Often, the brief to social media managers is “make me go viral”. For businesses, it certainly does seem attractive, tweets with thousands of likes or TikTok videos hitting a million views. Going viral has its perks of course, but there is so much more to social media than this. Today, we wanted to discuss the importance of a steady social media strategy and why interactions aren’t all they’re cracked up to be.
Why Virality Might Not Be ‘All That’
For many, the holy grail for Twitter users is virality. Did you know the most engaged with tweet ever was in January 2019, and was by Japanese billionaire Yusaku Maezawa who tweeted offering £725,000 to 100 people who shared the tweet? It racked up 4.68 million retweets. The tweet was made to celebrate his fashion website Zozotown making 10bn yen over the Christmas and New Year period. However, for most this was simply an afterthought. The reason for engaging, for the most part, was to be in with a chance of winning that very attractive prize. Herein lies the issue with social media virality, and why it may be hollower than it seems.
Many brands want virality, but for what reason? In most cases, it can be seen as no more than a vanity metric. Competitions, for example, can be a great way of raising followers for a business, but unless your prize is focused towards your target audience, the likelihood is that most of those interactions will slowly begin to drop off. Oftentimes, the tweets that go viral aren’t strictly related to a brand and therefore are generating the wrong kind of engagement, or garner superficial interactions that actually will end up having very little impact on the brand, once you overlook the numbers.
For example, it’s become a growing trend for fashion retailers to post about memes, TV shows, even food. These posts tend to get plenty of shares, likes, tags, comments and so on. However, they often don’t relate to the brand itself and therefore the engagements are with the content itself, not the business who posted it. The numbers are great, but they tend not to be indicative of brand support, but rather how many people actually were interested in the content posted. If that content does not support your brand in any way, then is there anything to be gained from this?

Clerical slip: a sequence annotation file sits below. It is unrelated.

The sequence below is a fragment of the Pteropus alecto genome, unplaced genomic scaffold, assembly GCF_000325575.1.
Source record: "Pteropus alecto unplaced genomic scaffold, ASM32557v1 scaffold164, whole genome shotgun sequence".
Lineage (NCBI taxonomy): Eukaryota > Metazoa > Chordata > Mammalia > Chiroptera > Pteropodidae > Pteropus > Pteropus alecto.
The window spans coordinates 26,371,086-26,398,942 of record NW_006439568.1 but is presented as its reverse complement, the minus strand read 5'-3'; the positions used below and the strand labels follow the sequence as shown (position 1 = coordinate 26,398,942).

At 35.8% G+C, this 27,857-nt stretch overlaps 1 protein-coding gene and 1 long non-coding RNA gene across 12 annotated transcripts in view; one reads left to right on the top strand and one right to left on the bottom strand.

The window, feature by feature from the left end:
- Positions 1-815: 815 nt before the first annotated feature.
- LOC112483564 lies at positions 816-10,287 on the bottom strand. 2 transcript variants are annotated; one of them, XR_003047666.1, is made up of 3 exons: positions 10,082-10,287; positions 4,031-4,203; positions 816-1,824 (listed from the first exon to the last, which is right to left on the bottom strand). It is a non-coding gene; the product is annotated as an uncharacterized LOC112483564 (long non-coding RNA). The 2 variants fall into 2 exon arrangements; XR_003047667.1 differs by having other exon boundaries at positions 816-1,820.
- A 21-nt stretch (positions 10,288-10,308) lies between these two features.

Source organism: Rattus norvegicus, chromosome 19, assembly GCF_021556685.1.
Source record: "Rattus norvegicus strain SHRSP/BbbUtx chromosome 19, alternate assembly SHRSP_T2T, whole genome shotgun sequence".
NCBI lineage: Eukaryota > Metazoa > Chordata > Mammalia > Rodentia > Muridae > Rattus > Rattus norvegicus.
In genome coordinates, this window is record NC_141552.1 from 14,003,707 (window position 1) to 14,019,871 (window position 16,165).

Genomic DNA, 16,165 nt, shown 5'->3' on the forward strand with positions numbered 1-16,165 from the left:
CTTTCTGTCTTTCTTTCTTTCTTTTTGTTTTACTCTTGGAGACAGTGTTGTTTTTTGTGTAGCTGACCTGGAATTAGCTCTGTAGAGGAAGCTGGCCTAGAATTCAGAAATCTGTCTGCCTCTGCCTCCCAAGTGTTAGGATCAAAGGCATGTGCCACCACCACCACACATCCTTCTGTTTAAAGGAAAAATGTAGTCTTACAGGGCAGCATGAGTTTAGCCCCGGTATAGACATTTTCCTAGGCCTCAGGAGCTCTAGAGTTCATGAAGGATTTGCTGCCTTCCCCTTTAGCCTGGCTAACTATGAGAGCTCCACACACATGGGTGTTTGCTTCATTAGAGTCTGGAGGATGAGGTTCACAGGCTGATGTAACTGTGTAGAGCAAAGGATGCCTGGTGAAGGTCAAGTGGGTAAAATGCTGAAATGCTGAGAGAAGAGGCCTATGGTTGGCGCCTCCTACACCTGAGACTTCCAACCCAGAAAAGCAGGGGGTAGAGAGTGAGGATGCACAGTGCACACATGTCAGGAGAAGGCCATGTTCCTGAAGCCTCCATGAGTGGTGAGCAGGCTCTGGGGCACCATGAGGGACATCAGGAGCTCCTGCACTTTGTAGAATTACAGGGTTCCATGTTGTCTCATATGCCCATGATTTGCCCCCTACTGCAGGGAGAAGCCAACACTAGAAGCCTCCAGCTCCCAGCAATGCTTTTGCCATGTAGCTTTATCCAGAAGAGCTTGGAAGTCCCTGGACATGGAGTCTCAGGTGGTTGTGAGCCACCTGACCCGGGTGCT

For us, it’ll always be engagement with intent > interactions.
Are Interactions All They’re Cracked Up To Be?
Likes, shares, comments etc. are always reported on, but how important are they?
These interactions show that a user has not only just glanced at your content, but paused to read it, engage with it, and perhaps even share it with others.
But does the absence of them mean your social media content has not been successful? No.
Plenty of interested stakeholders can still engage with your tweet, without clicking that ‘like’ button. There is often more value in link clicks from genuinely interested parties and general exposure of your brand, than there is in getting a tweet with 100 meaningless likes. This is something we bear in mind when completing social media audits and strategies – we focus on content that appeals to the right demographic, and that helps build a better brand with an engaged audience.
To summarise, interactions are great, but there’s no need for concern should they not be there either, so long as you’re building a great social media profile and communicating to the right people.
The Importance Of Consistent Communications
With 45 million active social media users in the UK alone, having an airtight strategy is important. We believe it’s time to focus on meaningful interactions as opposed to the aim of going viral, as the latter is only likely to return short term success. There is far more value in an ongoing strategy that consistently delivers.
We recently published a case study on our work with client Combermere Abbey. Through consistent communications, even throughout the pandemic whilst the venue was closed, the business was able to reap some pretty impressive results upon reopening. This is thanks in no small part to an ongoing strategy that focused on consistent brand messaging, as opposed to chasing short-term wins.
Going ‘viral’ is certainly exciting, and we don’t complain when it happens. But we believe that consistently good performing social media content, that doesn’t focus on individual metrics, is important because:
- It helps to build a reputable and well-known brand
- It establishes your tone of voice and market position
- It subtly markets to your consumers, time after time
- It focuses on relevant content that meets your goals, be it exposure or conversions
- It produces content that people engage with beyond a simple ‘like’
- It puts you ahead of your competitors that are chasing viral posts without substance
We love a good social media result in any form, but we think there’s a lot of underrated beauty in an ongoing strategy that ticks over and consistently does favours for your brand and your business.
To find out more about The Source and how we utilise social media channels for our clients, please get in touch. We’re based in Cheshire but operate nationwide.